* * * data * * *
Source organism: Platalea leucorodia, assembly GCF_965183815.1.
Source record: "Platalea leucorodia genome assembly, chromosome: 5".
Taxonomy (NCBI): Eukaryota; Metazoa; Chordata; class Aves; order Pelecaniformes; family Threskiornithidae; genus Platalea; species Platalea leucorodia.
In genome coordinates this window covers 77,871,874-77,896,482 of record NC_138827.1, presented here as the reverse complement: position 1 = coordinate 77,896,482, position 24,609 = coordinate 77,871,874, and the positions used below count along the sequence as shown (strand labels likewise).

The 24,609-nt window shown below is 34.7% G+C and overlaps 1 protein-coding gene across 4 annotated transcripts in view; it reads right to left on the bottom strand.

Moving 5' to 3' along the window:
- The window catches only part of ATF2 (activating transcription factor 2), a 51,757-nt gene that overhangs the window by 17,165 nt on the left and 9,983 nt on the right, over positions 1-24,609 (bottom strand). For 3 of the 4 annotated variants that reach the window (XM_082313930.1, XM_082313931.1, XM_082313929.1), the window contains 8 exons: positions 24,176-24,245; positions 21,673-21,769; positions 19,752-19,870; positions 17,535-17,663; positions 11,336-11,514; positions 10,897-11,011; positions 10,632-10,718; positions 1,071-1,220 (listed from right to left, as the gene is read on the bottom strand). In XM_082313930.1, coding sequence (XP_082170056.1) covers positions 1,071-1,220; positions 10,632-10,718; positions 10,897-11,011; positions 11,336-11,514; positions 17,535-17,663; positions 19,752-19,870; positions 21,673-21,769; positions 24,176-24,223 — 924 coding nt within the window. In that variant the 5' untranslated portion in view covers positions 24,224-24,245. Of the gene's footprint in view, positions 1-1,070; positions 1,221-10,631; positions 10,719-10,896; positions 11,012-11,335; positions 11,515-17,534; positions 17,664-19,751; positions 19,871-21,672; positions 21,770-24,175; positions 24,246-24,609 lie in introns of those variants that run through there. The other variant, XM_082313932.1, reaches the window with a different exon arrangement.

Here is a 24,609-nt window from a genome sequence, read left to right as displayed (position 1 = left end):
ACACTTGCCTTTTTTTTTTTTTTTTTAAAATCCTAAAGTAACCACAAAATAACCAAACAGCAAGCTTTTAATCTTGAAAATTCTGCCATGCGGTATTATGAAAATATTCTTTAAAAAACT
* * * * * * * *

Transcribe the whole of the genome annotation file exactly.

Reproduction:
Source organism: Platalea leucorodia, assembly GCF_965183815.1.
Source record: "Platalea leucorodia genome assembly, chromosome: 5".
Taxonomy (NCBI): Eukaryota; Metazoa; Chordata; class Aves; order Pelecaniformes; family Threskiornithidae; genus Platalea; species Platalea leucorodia.
In genome coordinates this window covers 77,871,874-77,896,482 of record NC_138827.1, presented here as the reverse complement: position 1 = coordinate 77,896,482, position 24,609 = coordinate 77,871,874, and the positions used below count along the sequence as shown (strand labels likewise).

The 24,609-nt window shown below is 34.7% G+C and overlaps 1 protein-coding gene across 4 annotated transcripts in view; it reads right to left on the bottom strand.

Moving 5' to 3' along the window:
- The window catches only part of ATF2 (activating transcription factor 2), a 51,757-nt gene that overhangs the window by 17,165 nt on the left and 9,983 nt on the right, over positions 1-24,609 (bottom strand). For 3 of the 4 annotated variants that reach the window (XM_082313930.1, XM_082313931.1, XM_082313929.1), the window contains 8 exons: positions 24,176-24,245; positions 21,673-21,769; positions 19,752-19,870; positions 17,535-17,663; positions 11,336-11,514; positions 10,897-11,011; positions 10,632-10,718; positions 1,071-1,220 (listed from right to left, as the gene is read on the bottom strand). In XM_082313930.1, coding sequence (XP_082170056.1) covers positions 1,071-1,220; positions 10,632-10,718; positions 10,897-11,011; positions 11,336-11,514; positions 17,535-17,663; positions 19,752-19,870; positions 21,673-21,769; positions 24,176-24,223 — 924 coding nt within the window. In that variant the 5' untranslated portion in view covers positions 24,224-24,245. Of the gene's footprint in view, positions 1-1,070; positions 1,221-10,631; positions 10,719-10,896; positions 11,012-11,335; positions 11,515-17,534; positions 17,664-19,751; positions 19,871-21,672; positions 21,770-24,175; positions 24,246-24,609 lie in introns of those variants that run through there. The other variant, XM_082313932.1, reaches the window with a different exon arrangement.

Here is a 24,609-nt window from a genome sequence, read left to right as displayed (position 1 = left end):
ACACTTGCCTTTTTTTTTTTTTTTTTAAAATCCTAAAGTAACCACAAAATAACCAAACAGCAAGCTTTTAATCTTGAAAATTCTGCCATGCGGTATTATGAAAATATTCTTTAAAAAACT